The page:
Despite a slight loosening of lockdown restrictions over the past week and in the future pipeline, the general consensus is that this virus is going to be here for many more months to come. In addition, the wariness of the public is likely to remain for much longer than the virus itself.
So it’s no surprise that the head of Britain’s third largest supermarket is making plans for long term social distancing – in the form of a virtual queuing system.
Not only does this help the business become Covid-19 secure, but it also addresses the safety concerns of their shoppers directly with a visible and simple solution.
The system that Asda is trialling will enable customers to log in to the queue remotely – Enabling them to wait safely in their cars instead of a long queue of people before being able to enter the store.
It is becoming increasingly apparent that this virus isn’t going to just disappear, and people need to be confident that stores are doing everything they can to keep them safe whilst shopping, or they may well choose to shop elsewhere. This is why remote queuing is such a perfect solution – Keeping consumers as safe as possible in an easy, straightforward way.
Investing in effective social-distancing measures is paramount, not only for the grocery stores that are already open, but for other retail outlets anticipating reopening after lockdown restrictions are lifted further. Assuming that social-distancing will be around for a while, putting remote queuing systems in place now will help encourage shoppers to choose their store to shop in, feeling assured that their safety is being cared for.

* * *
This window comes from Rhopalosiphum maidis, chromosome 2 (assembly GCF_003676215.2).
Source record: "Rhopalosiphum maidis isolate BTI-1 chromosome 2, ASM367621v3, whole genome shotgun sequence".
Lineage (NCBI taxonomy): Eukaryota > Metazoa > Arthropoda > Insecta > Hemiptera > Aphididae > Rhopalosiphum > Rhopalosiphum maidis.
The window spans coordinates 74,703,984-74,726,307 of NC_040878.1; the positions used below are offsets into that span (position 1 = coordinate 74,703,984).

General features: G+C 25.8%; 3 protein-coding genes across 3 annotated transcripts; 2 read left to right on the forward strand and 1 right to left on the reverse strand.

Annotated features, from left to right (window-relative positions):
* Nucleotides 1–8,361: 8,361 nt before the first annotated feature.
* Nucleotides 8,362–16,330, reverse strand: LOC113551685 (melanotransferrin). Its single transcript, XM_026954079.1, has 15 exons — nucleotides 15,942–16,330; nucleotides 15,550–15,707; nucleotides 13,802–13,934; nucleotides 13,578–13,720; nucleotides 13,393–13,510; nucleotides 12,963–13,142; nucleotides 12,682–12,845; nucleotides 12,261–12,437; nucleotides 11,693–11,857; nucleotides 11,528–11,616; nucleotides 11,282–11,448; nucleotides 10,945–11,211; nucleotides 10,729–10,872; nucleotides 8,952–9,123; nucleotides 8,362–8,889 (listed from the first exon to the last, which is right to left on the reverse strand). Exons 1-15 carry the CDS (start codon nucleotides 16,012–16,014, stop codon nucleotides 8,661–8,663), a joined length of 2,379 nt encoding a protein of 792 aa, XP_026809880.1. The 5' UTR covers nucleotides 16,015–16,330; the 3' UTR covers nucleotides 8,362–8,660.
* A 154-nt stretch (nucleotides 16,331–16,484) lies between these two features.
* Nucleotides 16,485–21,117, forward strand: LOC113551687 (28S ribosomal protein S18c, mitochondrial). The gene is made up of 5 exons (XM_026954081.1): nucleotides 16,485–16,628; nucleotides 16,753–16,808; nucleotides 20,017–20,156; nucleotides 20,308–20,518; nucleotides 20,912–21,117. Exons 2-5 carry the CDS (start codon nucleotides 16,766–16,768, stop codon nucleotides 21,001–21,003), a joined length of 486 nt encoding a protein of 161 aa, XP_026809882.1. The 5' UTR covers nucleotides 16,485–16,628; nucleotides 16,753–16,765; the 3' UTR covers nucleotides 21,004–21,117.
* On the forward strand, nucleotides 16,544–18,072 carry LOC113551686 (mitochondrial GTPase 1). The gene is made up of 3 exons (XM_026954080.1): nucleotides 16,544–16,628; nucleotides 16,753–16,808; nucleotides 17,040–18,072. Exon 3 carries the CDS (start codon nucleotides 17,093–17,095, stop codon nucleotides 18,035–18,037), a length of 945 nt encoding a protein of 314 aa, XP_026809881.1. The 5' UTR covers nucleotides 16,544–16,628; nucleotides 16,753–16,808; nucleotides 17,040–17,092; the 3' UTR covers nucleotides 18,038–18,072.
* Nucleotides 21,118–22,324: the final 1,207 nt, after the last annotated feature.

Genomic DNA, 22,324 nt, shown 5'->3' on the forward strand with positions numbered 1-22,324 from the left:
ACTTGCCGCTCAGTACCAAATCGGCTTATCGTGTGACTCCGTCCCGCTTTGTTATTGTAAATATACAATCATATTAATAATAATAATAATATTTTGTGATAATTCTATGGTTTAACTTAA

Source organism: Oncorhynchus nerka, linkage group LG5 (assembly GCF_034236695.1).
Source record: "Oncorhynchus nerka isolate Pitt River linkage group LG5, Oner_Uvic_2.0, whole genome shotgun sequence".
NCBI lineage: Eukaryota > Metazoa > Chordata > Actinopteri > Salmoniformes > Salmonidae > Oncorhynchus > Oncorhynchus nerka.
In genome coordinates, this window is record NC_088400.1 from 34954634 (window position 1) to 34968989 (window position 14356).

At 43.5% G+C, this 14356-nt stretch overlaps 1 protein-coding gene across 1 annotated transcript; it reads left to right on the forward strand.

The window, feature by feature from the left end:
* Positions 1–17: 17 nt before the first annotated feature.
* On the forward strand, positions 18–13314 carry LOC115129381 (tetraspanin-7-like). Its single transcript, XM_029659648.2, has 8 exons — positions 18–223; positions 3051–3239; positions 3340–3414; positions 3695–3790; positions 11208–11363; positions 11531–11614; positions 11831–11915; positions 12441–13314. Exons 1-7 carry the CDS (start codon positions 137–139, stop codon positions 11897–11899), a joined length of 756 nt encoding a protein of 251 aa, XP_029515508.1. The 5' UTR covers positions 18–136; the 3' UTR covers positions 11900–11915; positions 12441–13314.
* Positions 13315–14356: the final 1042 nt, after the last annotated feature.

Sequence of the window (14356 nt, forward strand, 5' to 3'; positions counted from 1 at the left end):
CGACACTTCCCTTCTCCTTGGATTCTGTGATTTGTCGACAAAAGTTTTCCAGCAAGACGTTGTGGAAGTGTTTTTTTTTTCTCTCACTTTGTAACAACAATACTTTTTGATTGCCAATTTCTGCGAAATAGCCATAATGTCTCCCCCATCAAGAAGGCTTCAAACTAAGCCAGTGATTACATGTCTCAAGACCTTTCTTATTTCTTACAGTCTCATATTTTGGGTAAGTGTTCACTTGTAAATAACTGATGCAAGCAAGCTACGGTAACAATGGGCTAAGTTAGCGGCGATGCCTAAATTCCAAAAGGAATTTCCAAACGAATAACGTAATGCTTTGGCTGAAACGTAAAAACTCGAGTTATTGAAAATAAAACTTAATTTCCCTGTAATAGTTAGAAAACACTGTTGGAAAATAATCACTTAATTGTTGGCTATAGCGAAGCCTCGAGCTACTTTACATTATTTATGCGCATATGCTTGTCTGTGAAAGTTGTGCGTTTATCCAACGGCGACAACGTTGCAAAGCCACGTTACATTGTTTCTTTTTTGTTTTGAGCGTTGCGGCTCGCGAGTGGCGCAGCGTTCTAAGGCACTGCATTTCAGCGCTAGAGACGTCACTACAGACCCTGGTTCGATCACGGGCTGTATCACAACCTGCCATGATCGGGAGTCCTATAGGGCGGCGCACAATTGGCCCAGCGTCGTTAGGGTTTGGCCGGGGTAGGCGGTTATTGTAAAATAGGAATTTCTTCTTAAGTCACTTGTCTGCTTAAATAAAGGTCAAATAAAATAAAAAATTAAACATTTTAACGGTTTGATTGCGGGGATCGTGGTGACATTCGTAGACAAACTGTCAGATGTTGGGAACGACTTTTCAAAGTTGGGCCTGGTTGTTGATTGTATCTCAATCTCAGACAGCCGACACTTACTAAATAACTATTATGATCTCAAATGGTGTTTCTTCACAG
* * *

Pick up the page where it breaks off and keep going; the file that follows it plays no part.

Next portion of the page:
Asda have shared statistics showing that two-thirds of customers were still concerned about safety in supermarkets. And whilst this figure may diminish slightly with each restriction that’s lifted, people are still going to be cautious.
While there are still stark reminders of Covid-19 – Like masked people, floor markers, one way systems and trolley cleaning stations – people are still going to be alert to the risk of infection, and thus will want to feel secure when shopping.
Although fashion stores and other unessential retailers have been forced to close during lockdown, Britain’s supermarkets have remained open during the coronavirus pandemic. But shopping at these stores has looked very different, with many people finding themselves in long, socially distanced queues across the car park.
Despite being integral to limiting contact and maintaining hygiene, this isn’t a scene that most retailers will be wanting to recreate when they reopen in the coming weeks or months.
The key to surviving this ongoing crisis seems to be in the way that we as businesses adapt. We’ve slowly acclimatised to lockdown and found innovative ways to keep going. The next step is successfully reopening stores amidst social distancing measures.